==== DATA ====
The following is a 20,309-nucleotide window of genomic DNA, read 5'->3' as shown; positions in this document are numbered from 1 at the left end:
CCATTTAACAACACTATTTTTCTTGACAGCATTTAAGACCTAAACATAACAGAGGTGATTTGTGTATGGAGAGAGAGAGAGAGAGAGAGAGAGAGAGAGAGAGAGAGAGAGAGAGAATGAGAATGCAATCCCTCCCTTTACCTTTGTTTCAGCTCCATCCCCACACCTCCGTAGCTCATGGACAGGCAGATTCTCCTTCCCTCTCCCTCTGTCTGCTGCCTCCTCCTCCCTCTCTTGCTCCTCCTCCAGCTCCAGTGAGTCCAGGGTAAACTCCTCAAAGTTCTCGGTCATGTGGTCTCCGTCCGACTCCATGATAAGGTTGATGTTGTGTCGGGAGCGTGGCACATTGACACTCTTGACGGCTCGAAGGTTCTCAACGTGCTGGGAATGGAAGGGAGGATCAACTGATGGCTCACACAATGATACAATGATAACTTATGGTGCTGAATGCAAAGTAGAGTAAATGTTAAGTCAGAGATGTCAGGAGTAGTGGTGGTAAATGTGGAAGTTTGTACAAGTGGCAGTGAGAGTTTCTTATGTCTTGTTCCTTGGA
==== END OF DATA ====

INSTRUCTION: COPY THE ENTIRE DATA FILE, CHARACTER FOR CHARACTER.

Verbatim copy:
The following is a 20,309-nucleotide window of genomic DNA, read 5'->3' as shown; positions in this document are numbered from 1 at the left end:
CCATTTAACAACACTATTTTTCTTGACAGCATTTAAGACCTAAACATAACAGAGGTGATTTGTGTATGGAGAGAGAGAGAGAGAGAGAGAGAGAGAGAGAGAGAGAGAGAGAGAGAATGAGAATGCAATCCCTCCCTTTACCTTTGTTTCAGCTCCATCCCCACACCTCCGTAGCTCATGGACAGGCAGATTCTCCTTCCCTCTCCCTCTGTCTGCTGCCTCCTCCTCCCTCTCTTGCTCCTCCTCCAGCTCCAGTGAGTCCAGGGTAAACTCCTCAAAGTTCTCGGTCATGTGGTCTCCGTCCGACTCCATGATAAGGTTGATGTTGTGTCGGGAGCGTGGCACATTGACACTCTTGACGGCTCGAAGGTTCTCAACGTGCTGGGAATGGAAGGGAGGATCAACTGATGGCTCACACAATGATACAATGATAACTTATGGTGCTGAATGCAAAGTAGAGTAAATGTTAAGTCAGAGATGTCAGGAGTAGTGGTGGTAAATGTGGAAGTTTGTACAAGTGGCAGTGAGAGTTTCTTATGTCTTGTTCCTTGGA